2. Build a team that understands and serves your community’s passion
To foster a healthy community that will serve your business, it takes a team of people listening to your community’s needs and desires, and then building things to really serve that passion well.
At TED, the TEDx team is 15 people strong and a key part to the team’s success is that we’re all community managers – we all answer email questions that relate to our expertise (strategy, tech, applications, editorial, post event). We all meet with or call with community members to hear their issues and needs around our expertise, and then either adjust our process and bubble these up to the communications team to convey changes, or put it toward the tech team to build features to serve these asks.
Jordan Reeves, Community Manager at TED Ed, the education focused arm of TED, explains how they focused on building a team with strong knowledge in the education vertical. They’d listen to the needs and challenges of the community then leveraged their knowledge to create a massive library of content to help teachers learn and overcome those challenges:
“The first year of our existence was all about content creation. We gathered a team of smart, talented people that understood education (everyone on our original team has teaching experience).”
“It was important to build a team that was great at listening!”
“We created a library of 365 pieces of content that highlighted content teachers were excited to use. Now our team is in its second year, and this year is all about listening to the people that use that content. We’re committed to building the tool that’s useful for teachers and students when they need it!”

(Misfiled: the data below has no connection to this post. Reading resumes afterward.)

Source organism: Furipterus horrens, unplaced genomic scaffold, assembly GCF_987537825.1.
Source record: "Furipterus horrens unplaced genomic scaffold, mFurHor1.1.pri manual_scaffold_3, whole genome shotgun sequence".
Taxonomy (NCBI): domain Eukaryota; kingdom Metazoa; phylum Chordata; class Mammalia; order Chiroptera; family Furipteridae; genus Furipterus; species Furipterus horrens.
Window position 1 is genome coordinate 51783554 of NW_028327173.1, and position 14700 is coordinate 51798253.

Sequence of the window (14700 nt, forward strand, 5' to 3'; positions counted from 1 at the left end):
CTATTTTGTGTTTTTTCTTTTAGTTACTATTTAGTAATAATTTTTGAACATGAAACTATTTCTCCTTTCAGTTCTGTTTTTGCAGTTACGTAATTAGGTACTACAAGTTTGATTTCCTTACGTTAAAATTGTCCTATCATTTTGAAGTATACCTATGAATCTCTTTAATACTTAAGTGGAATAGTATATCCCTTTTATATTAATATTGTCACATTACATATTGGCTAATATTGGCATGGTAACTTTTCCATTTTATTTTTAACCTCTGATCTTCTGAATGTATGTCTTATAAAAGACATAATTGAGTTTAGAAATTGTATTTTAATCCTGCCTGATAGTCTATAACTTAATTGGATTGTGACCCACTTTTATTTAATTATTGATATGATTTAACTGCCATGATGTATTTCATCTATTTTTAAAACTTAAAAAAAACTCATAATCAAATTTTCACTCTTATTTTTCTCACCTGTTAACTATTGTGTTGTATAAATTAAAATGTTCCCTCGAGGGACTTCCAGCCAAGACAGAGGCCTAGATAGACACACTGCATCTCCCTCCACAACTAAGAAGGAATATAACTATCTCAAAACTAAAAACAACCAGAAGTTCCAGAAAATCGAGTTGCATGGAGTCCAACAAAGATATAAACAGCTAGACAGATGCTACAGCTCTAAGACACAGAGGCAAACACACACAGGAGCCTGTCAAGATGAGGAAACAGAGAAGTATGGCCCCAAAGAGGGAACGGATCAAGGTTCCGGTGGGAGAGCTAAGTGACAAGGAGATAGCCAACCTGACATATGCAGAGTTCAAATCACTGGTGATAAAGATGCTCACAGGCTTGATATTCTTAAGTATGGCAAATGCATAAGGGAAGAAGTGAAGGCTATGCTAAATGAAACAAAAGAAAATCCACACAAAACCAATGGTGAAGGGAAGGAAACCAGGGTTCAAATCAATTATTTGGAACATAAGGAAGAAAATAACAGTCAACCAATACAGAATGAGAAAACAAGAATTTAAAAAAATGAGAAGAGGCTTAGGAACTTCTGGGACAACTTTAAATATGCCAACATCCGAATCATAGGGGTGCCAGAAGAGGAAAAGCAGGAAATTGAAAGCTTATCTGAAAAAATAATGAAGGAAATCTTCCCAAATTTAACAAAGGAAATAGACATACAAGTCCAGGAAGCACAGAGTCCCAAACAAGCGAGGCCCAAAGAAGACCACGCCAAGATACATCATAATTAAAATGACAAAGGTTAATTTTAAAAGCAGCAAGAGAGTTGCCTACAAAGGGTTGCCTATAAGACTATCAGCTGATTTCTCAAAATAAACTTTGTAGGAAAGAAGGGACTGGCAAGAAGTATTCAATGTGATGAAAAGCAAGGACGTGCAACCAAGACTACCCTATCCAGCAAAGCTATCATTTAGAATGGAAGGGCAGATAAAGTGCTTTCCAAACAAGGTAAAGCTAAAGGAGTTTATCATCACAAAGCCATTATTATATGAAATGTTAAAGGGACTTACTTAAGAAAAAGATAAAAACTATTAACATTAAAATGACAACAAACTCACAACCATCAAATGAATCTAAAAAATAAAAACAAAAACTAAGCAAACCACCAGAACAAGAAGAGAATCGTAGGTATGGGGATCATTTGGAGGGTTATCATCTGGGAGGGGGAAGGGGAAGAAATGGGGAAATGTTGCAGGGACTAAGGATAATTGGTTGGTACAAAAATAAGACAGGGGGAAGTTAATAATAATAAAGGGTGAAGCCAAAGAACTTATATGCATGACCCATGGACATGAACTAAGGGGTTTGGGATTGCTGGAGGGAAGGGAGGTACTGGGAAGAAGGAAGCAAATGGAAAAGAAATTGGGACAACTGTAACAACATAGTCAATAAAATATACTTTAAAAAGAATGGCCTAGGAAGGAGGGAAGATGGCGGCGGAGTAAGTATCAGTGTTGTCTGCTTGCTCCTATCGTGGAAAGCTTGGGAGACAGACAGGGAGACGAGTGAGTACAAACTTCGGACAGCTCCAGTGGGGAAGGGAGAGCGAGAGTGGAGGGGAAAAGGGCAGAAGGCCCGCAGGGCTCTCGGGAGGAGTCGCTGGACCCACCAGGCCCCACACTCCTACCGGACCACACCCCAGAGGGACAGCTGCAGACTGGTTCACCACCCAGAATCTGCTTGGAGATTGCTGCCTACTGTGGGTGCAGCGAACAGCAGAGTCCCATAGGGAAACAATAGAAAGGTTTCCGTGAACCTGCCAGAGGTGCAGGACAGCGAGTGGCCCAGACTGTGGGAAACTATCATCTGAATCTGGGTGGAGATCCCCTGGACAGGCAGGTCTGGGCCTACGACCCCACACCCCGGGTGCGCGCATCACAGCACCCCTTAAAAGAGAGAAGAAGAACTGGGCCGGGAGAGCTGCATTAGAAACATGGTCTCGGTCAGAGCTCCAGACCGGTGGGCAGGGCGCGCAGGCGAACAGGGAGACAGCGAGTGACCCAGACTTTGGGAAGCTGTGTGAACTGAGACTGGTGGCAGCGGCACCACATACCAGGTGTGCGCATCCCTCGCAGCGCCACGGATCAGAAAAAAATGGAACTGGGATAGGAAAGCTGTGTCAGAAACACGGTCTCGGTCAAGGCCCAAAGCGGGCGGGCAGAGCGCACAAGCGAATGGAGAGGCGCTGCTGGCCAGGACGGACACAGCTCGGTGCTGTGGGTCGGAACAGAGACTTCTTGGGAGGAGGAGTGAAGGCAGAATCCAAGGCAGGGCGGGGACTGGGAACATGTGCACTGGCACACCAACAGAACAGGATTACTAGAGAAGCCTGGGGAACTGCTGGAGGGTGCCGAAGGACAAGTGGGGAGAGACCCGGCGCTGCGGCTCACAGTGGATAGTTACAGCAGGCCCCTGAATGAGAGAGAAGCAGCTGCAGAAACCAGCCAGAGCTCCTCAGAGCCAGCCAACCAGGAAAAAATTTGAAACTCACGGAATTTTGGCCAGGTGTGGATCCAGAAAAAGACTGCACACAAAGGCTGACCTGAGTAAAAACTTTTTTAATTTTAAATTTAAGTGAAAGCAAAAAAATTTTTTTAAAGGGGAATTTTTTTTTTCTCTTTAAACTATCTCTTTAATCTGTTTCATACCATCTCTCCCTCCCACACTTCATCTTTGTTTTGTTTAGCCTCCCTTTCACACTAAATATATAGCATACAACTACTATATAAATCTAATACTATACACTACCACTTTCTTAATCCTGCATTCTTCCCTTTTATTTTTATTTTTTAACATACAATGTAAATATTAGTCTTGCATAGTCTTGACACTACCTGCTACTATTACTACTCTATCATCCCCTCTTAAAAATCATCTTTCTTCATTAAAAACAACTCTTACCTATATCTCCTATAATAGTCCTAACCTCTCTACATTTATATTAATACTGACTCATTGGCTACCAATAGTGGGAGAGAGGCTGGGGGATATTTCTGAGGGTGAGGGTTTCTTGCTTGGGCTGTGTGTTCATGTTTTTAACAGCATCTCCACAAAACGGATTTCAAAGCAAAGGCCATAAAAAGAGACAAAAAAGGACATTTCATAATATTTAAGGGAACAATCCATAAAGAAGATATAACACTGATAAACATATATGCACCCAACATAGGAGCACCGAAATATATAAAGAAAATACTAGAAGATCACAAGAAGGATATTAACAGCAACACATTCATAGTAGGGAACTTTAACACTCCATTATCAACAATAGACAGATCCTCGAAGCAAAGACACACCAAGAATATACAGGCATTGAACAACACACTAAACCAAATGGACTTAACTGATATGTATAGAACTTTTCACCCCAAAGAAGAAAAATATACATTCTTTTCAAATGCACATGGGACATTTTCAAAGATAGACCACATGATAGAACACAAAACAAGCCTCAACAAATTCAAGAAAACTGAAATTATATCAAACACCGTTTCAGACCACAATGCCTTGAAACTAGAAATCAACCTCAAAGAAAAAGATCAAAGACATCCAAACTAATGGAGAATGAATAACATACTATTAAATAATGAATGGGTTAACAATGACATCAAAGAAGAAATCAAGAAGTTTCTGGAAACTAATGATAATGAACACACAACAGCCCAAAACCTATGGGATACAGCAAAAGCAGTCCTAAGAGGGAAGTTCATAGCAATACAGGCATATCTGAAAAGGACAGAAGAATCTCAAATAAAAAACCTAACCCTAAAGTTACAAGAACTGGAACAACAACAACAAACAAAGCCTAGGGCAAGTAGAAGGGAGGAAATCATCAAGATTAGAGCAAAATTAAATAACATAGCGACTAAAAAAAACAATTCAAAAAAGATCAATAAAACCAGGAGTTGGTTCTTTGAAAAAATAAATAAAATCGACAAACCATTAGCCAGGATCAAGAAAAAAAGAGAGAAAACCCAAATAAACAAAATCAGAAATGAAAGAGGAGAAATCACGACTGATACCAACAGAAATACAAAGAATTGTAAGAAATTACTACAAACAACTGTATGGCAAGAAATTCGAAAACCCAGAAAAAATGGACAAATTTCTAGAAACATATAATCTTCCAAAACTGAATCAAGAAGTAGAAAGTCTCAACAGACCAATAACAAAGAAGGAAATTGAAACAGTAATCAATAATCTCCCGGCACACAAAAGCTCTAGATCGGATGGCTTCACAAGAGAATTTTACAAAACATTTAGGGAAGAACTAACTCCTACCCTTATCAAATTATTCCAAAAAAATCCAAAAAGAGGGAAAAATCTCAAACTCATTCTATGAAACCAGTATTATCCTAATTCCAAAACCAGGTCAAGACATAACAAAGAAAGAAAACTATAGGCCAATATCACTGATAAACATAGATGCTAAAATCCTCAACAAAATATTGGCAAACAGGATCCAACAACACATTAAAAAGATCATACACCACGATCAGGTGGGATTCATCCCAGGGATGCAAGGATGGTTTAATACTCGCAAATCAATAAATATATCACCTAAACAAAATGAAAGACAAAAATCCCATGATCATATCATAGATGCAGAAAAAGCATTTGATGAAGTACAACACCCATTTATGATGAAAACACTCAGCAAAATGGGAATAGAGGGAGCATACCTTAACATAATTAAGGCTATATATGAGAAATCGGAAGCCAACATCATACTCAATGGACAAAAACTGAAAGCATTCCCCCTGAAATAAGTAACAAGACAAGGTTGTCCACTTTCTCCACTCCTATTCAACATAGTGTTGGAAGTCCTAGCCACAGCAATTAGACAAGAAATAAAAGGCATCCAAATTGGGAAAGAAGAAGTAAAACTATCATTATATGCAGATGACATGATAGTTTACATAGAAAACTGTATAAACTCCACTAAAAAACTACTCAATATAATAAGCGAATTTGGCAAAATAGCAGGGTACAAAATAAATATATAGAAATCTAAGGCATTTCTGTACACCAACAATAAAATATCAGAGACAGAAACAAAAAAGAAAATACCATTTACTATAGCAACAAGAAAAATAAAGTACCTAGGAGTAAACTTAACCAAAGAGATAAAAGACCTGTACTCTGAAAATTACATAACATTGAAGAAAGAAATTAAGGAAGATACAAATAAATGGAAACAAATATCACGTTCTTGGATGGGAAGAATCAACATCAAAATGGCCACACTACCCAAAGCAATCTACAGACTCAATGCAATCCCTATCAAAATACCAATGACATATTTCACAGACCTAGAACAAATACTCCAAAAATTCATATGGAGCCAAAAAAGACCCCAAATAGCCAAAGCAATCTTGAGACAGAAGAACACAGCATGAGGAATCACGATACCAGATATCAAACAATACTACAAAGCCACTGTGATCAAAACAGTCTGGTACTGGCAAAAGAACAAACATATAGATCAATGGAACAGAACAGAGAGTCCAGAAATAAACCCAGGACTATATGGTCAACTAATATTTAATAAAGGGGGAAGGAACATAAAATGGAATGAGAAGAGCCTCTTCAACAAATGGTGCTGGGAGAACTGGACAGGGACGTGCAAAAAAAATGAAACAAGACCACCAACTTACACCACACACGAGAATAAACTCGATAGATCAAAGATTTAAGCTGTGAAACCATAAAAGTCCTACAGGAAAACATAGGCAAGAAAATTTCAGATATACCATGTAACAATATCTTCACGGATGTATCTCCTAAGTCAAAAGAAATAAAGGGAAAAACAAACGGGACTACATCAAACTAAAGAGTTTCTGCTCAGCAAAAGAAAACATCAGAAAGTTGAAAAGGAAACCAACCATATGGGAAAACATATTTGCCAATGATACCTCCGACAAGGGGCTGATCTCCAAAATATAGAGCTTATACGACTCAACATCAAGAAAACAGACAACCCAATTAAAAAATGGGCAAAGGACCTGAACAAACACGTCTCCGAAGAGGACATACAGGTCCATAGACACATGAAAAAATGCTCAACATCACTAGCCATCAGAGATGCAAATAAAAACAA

But you can only truly foster that passion within community when your team is completely invested in supporting it. Maxie McCoy of Levo League knows that a passionate community also means big expectations from a team:
“Wherever there is a fiery passion for a brand, there is just as much expectation for excellence from the community. It is up our team to support that passion day in and day out and live up to that excellence, which can only be done if you fully understand the community at the foundation of your brand. At Levo, we have a team that not only intimately understands the product we’re building for the Levo community, but who the women are that make up that larger group. At a local level, having a local team made up of our most passionate community members allows us to keep the pulse on our brand, understanding how the community is growing with our product and vice versa. We have over 50 local leaders that run our offline communities and with that daily, intimate feedback loop, we can continue propagating the Levo passion by being loud listeners and even stauncher supporters of them.”
3. Give your community ample opportunities to tap into their passion